The HSE have confirmed to Sinn Féin’s Darren O’Rourke TD that they will not let their vacant site in Ratoath be used as public greenspace due to a 2015 An Bord Pleanála decision.
Community and public representatives in Ratoath had called for a 1.023 hectare of HSE-owned land in the centre of the town to be made available to the community for public greenspace until it was developed. The site was purchased in 2001 and is earmarked for a new Primary Care Centre.
The HSE had previously confirmed that they intended to hold onto the site. Now, in response to questions from Deputy O’Rourke, they have outlined their reason for refusing to allow the community access in the meantime, pointing to a 2015 decision by An Bord Plenala to refuse the HSE permission to build a Primary Care Centre at Kildonan Road in Finglas because the site was being used by the community as an informal open space.
O’Rourke told Meath Live, “In response to questions by me, the HSE confirmed that the land at Ratoath is, in effect, sterilised.
“They said, “in light of An Bord Pleanála decision (Reference PL29N.243957 6th February 2015) to refuse planning permission for a Primary Care Development on an HSE-owned site because it was used as informal public open space the HSE, in order to protect the development potential of the site [at Ratoath], will not permit the use of the site as public greenspace.”
“This is most disappointing for the community. The site is vacant and unused. It is a terrible pity to see it go to waste, particularly when you consider the shortage of public and community amenities in the area.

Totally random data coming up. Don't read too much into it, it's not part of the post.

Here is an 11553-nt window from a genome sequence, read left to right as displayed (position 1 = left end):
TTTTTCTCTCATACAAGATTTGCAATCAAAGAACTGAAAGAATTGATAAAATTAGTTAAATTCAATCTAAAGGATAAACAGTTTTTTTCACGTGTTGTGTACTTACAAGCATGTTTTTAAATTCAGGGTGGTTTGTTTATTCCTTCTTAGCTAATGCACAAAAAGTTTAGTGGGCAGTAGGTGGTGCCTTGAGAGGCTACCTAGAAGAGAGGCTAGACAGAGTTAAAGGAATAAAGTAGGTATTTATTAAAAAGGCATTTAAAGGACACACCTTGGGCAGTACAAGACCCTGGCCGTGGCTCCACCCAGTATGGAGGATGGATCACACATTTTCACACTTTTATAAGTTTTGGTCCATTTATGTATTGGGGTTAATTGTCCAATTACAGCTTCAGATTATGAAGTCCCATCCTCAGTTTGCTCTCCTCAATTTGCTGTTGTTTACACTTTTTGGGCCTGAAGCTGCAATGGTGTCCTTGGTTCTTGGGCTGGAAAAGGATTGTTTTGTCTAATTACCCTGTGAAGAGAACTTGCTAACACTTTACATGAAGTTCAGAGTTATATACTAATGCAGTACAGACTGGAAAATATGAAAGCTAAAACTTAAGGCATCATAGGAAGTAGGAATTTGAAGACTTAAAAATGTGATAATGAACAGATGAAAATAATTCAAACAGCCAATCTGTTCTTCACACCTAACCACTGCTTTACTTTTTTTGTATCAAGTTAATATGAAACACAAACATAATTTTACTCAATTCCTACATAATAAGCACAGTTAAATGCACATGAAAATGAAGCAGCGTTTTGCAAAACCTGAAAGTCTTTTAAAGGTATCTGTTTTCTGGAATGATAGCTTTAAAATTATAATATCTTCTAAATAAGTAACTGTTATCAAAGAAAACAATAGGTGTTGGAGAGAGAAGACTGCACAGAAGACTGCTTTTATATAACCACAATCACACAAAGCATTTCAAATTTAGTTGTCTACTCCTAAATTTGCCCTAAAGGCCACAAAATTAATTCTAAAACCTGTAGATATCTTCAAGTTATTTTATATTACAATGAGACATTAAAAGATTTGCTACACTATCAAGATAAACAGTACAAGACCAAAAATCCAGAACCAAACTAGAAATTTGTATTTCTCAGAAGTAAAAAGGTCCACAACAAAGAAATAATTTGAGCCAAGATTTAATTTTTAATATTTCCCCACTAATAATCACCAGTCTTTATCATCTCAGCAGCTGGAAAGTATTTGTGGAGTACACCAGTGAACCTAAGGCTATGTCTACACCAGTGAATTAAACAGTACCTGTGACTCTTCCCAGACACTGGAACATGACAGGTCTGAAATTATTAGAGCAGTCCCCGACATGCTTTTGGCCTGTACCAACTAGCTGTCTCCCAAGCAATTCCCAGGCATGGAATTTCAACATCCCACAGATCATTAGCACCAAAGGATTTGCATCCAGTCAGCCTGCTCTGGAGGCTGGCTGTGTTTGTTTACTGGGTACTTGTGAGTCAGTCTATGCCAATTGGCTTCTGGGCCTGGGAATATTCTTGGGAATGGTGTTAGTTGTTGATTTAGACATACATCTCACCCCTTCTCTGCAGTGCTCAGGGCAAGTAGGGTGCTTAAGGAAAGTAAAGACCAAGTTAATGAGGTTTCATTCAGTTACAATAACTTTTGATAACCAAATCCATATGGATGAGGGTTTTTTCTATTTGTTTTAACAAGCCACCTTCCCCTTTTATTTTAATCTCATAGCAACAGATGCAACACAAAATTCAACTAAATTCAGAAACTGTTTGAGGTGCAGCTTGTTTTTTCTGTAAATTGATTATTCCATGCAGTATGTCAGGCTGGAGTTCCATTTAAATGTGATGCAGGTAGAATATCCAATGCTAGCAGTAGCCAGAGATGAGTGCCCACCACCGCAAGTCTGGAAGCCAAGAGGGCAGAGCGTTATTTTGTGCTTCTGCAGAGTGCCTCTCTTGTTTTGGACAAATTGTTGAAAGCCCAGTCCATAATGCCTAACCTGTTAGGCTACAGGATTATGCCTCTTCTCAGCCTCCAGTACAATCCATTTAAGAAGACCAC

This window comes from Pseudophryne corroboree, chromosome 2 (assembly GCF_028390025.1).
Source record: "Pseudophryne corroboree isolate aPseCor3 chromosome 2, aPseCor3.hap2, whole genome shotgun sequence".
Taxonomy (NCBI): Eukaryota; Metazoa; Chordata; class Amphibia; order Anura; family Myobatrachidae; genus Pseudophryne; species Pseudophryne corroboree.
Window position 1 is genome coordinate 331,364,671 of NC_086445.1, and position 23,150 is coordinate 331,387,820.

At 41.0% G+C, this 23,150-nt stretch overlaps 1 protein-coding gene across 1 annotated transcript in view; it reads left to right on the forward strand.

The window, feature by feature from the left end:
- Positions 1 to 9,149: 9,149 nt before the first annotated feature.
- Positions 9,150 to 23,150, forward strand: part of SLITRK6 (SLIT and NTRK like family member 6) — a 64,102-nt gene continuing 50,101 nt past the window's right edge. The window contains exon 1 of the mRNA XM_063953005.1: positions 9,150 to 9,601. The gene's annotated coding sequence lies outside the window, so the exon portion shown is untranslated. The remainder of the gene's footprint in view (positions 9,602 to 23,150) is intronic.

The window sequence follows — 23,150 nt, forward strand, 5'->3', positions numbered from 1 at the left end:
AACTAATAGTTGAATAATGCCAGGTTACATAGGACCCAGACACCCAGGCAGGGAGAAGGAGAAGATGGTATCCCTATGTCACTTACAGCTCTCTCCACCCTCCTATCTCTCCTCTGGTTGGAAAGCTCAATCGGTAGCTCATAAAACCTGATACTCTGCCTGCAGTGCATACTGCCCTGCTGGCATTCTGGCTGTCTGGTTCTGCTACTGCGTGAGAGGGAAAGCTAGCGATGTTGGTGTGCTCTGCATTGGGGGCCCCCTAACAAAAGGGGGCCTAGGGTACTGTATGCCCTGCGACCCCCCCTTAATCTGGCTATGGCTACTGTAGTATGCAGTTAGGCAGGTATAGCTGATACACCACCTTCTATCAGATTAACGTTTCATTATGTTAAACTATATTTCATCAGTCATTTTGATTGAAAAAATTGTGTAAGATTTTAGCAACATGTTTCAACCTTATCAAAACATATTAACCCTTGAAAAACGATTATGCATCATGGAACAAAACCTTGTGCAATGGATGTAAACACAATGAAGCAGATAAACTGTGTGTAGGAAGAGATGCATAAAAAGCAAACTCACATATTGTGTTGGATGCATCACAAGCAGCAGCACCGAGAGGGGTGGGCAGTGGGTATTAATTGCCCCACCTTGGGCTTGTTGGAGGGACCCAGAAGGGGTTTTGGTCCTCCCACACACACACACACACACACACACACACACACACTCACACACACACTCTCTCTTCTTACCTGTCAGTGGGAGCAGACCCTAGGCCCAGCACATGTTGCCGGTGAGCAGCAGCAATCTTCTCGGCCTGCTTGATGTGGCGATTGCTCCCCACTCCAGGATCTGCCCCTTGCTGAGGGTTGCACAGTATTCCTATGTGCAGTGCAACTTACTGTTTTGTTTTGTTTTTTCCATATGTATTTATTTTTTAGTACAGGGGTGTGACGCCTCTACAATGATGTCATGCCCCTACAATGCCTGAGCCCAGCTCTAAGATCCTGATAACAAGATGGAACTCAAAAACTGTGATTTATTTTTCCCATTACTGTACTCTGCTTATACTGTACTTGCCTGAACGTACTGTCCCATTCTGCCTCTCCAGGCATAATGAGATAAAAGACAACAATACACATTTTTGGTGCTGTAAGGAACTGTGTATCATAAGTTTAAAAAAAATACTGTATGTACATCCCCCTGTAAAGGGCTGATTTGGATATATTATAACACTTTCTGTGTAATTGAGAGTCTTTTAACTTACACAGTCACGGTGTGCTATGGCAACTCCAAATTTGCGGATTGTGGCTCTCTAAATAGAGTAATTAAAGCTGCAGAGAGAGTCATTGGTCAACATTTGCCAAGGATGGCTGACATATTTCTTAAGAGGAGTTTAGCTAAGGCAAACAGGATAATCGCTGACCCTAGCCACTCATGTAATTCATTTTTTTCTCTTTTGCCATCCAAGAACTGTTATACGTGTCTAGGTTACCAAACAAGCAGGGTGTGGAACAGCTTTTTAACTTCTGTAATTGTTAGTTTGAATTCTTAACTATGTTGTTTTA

“The HSE have a responsibility to protect the development potential of their site but I don’t accept that outright refusal is the only option. Provisions could be made, and agreements signed, to ensure the site was made available to the community on a temporary basis, until such time as the HSE submitted their plans. This could be done.
“For me, it is a failure of our Local Authority to properly plan and deliver for the communities they are supposed to serve. Ratoath, and many other areas across the county, continue to suffer the consequences of Celtic Tiger-era bad development. We should never have ended up in this position in the first place. The Council should have ensured that there was adequate public greenspace in Ratoath from the outset.
“Time and again we see state agencies protecting their interests and denying access to the public. The range of reasons are varied – from development as in this case, to insurance, to health and safety – the list goes on. It is very frustrating and only serves to highlight a failure by successive Governments to deliver well-planned towns and villages.”